Hacking is an inventive approach to finding solutions. It often consists of unconventional thinking and taking advantage of unexpected facts about one’s environment.
Hacking gained notoriety during the 1980s when a group of teenagers attacked high-profile targets such as Los Alamos National Laboratory, Security Pacific Bank and Sloan Kettering Cancer Center – prompting Congress to pass the Computer Fraud and Abuse Act which legally made hacking a crime.
Some hackers search for confidential information to sell, while others simply want to see how far they can push a system. For this group of Wisconsin teenagers – similar to Milwaukee street gangs in their use of street numbers as names for their territory – hacking was simply an adventure in itself.
The 414s employed affordable home computers equipped with analog modems and simple hacking techniques (such as using default or commonly-used passwords and exploiting unpatched security holes) to penetrate systems at Sloan-Kettering Cancer Center, Los Alamos National Laboratory and Security Pacific National Bank. They viewed themselves as explorers; often exploiting these hacked systems for digital gaming purposes.
Utilizing hacks may work temporarily, but they typically are not long-term solutions. Like adding a bald tire to your car: they work, but may cause issues later. A wise software engineer carefully considers all potential hacks before choosing which to utilize.
Jonathan James was one of the most prolific hackers of his era, regularly bypassing corporate security measures to gain entry to critical systems and steal data. Unfortunately, his hacking activities attracted the notice of law enforcement officials; as a result, they arrested him and sentenced him to an extended term in incarceration for hacking activities.
His purpose was not to gain financial or personal gain but instead show the world just how easy hacking into government systems is. He found a flaw on Defense Threat Reduction Agency (DTRA) servers that allowed him to intercept thousands of messages and gain user accounts; as well as 13 devices of International Space Station devices and find source code supporting temperature and humidity control within living spaces.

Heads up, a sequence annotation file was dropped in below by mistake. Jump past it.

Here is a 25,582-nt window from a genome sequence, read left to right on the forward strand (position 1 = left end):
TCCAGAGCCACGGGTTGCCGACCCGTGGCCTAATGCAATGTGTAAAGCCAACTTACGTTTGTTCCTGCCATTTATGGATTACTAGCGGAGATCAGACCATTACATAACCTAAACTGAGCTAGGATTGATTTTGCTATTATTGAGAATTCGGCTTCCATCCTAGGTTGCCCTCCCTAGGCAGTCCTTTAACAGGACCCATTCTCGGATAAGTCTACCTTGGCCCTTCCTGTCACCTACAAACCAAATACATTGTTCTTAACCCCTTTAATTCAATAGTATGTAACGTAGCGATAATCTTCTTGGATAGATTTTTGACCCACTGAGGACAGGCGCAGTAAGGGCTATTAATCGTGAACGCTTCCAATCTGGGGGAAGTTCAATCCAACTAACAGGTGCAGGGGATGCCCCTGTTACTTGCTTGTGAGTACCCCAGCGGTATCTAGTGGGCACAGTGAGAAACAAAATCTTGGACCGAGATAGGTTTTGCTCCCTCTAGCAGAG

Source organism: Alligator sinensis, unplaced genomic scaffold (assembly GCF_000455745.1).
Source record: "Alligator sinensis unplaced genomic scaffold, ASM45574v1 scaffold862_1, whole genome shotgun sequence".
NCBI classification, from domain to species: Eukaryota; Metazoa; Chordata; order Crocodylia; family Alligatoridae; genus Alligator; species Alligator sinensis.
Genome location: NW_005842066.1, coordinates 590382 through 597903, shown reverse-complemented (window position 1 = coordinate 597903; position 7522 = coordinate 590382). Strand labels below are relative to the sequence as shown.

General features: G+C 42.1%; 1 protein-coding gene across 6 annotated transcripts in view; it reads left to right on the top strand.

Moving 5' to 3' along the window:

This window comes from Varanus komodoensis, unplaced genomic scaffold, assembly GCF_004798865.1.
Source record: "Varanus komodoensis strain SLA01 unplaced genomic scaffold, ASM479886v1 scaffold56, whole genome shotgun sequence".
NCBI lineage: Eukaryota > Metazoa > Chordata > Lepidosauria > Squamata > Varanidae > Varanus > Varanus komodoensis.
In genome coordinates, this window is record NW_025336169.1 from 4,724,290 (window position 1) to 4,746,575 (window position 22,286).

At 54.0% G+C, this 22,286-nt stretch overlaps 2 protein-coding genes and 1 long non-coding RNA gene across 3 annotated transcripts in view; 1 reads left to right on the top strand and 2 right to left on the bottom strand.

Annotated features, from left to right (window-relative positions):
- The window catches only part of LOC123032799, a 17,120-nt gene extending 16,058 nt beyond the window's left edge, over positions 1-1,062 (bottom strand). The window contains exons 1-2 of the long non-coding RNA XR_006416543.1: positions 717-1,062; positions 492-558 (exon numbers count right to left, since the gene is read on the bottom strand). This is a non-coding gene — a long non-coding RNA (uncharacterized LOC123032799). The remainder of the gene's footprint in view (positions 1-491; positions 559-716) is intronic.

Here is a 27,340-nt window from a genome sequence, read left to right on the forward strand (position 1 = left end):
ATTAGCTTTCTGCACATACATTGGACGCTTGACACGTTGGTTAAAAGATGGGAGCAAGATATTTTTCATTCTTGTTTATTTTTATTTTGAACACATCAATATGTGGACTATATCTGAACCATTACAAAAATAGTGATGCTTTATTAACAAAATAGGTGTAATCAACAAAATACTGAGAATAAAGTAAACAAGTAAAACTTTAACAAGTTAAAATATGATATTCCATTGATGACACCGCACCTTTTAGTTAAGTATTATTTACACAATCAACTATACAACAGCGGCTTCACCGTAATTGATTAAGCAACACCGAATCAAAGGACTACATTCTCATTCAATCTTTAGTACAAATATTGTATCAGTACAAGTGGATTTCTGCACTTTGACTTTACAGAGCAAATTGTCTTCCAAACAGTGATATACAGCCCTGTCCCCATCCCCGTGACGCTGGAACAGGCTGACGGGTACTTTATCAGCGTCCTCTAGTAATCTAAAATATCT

He was only 16 when arrested, yet acted like an adult and cooperated with investigators. For his efforts he received 6 months of house arrest with restrictions placed upon using his computer for entertainment purposes only – making the teen eligible for only studying related purposes through home computer use.
Although each hacker featured here has different motivations for using hacking techniques to break into computer systems, all are united in their interest in discovering and exploiting software bugs. From making the world better to disproving UFO theories or simply becoming famous – each uses hacking techniques as part of their pursuit.
Adrian Lamo earned the moniker “homeless hacker” due to his lack of an address, becoming well known for hacking websites such as The New York Times and Reed Elsevier’s Lexis-Nexis to alert them of security vulnerabilities – much like how penetration testing is often carried out today. His targets included both publications.
Federal prosecutors charged Lamo with three counts of unauthorized computer access, including intrusions into The New York Times, Reed Elsevier’s LexisNexis database and Excite@Home, Yahoo!, Microsoft MCI WorldCom and SBC Ameritech networks. His crimes, however, largely consisted of performance art as his efforts relied more on breaking passwords or guessing default ones based on people’s first names or social security numbers rather than receiving pay for his services.
Space news enthusiasts know that NASA is continually pushing humanity further into the future through unmanned drone missions or plans for crewed missions to Mars, their successes are expanding our horizons into uncharted waters. Yet many don’t realize that NASA itself presents an attractive target for hackers just like nuclear missile silos or stock markets are.
In 1999, a teenager managed to hack into NASA and the Department of Defense computer systems – showing that even advanced companies may contain vulnerabilities within their security systems. He gained initial access to NASA networks by uncovering hard-coded credentials on GitHub, underscoring the importance of secure coding practices and prioritizing security at organizations of any size. Once AnonSec had gained entry, he started exploring further into NASA’s networks. Their objectives ranged from exposing NASA drone activity and atmospheric aerosol experiments, known as “chemtrails.” (AnonSec) To do this, they purchased Gozi – an advanced hacking tool allowing them to spy on networks – as well as sniffer software to discover more content as they moved through it.